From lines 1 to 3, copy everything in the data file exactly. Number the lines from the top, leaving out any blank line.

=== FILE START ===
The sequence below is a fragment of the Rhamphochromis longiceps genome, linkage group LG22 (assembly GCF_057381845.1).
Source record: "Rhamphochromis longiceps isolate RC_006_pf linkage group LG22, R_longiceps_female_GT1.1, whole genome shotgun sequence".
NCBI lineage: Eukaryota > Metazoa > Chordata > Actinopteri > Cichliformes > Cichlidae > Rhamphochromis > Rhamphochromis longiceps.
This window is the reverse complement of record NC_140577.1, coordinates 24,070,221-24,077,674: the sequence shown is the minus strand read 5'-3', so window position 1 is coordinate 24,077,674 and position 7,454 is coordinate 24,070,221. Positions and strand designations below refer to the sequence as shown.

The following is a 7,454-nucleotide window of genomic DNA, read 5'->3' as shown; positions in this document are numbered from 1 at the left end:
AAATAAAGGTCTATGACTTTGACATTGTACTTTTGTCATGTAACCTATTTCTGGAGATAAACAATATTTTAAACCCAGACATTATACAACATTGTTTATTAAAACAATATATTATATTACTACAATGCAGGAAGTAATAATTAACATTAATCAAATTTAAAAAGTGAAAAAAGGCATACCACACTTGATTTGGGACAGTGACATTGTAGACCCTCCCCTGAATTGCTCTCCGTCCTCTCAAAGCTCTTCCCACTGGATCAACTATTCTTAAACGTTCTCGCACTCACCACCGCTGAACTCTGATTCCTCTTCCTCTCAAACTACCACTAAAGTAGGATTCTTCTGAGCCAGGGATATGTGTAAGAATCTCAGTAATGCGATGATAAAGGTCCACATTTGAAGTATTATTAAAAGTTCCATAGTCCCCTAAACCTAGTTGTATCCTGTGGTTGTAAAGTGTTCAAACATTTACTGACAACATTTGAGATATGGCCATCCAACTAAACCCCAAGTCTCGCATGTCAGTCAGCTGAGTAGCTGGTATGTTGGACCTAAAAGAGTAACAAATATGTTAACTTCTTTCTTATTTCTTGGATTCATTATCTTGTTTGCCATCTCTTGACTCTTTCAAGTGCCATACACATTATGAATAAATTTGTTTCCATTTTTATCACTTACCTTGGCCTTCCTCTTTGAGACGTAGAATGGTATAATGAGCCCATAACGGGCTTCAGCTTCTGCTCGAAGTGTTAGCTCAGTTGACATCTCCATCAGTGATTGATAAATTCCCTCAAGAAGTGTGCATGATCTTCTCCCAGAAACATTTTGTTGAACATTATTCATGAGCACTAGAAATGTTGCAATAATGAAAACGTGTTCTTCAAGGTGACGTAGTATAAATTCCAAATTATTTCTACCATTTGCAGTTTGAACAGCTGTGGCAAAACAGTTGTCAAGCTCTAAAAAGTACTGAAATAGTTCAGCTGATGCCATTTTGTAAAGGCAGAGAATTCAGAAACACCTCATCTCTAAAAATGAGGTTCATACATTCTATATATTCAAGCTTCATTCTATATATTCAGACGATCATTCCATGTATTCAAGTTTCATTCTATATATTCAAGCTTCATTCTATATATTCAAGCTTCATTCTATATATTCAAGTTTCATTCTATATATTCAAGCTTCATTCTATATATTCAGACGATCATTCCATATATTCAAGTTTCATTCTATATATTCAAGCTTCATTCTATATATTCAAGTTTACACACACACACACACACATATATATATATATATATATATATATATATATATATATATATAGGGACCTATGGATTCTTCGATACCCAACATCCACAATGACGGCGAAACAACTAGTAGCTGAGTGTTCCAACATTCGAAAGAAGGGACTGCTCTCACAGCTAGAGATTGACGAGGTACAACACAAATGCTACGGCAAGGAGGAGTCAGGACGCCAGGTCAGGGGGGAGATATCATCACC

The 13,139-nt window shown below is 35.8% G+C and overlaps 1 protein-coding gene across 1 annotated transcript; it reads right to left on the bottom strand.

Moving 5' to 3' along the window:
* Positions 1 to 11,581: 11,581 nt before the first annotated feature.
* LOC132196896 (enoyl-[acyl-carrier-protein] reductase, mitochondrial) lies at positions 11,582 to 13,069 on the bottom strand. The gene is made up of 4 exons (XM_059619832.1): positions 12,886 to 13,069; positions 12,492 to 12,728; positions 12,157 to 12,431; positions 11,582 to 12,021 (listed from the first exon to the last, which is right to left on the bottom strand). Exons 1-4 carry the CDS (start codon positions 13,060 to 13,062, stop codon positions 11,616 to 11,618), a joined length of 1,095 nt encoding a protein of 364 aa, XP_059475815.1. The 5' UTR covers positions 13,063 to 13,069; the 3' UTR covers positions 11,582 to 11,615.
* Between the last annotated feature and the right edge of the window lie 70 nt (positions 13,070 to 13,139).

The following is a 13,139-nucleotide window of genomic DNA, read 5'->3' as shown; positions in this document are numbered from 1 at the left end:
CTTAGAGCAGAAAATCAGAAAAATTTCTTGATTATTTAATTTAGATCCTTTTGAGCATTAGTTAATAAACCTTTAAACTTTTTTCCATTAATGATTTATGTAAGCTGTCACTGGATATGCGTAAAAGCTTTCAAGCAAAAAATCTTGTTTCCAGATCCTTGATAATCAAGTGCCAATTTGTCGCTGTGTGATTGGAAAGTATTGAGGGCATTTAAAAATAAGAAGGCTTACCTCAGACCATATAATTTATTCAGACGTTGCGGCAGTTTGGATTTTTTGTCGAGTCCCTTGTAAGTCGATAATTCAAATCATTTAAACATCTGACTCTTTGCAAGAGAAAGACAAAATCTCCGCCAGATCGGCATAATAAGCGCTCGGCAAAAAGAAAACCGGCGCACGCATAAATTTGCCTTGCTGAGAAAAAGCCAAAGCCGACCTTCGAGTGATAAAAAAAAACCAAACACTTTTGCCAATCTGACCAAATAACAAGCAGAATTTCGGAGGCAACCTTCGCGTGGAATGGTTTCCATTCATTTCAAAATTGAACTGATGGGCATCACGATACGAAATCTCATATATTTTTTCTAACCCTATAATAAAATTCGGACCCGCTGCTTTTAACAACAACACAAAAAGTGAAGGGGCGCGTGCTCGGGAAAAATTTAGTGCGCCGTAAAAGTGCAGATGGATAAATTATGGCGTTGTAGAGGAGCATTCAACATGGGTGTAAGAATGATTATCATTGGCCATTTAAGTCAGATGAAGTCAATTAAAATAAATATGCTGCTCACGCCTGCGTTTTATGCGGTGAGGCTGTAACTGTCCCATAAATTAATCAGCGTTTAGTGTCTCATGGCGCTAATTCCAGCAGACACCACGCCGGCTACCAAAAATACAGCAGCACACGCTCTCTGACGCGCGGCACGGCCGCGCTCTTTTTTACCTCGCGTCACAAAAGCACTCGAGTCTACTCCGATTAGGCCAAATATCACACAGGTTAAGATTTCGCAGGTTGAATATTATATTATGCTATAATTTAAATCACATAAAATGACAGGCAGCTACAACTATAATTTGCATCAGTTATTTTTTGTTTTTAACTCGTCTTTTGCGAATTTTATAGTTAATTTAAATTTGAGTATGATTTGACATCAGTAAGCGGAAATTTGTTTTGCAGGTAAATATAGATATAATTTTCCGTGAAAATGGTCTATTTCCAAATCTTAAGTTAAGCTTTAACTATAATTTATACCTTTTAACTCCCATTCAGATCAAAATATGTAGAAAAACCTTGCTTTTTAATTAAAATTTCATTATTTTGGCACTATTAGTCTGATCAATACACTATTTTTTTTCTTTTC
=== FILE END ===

The sequence below is a fragment of the Rhamphochromis longiceps genome, linkage group LG22 (assembly GCF_057381845.1).
Source record: "Rhamphochromis longiceps isolate RC_006_pf linkage group LG22, R_longiceps_female_GT1.1, whole genome shotgun sequence".
NCBI lineage: Eukaryota > Metazoa > Chordata > Actinopteri > Cichliformes > Cichlidae > Rhamphochromis > Rhamphochromis longiceps.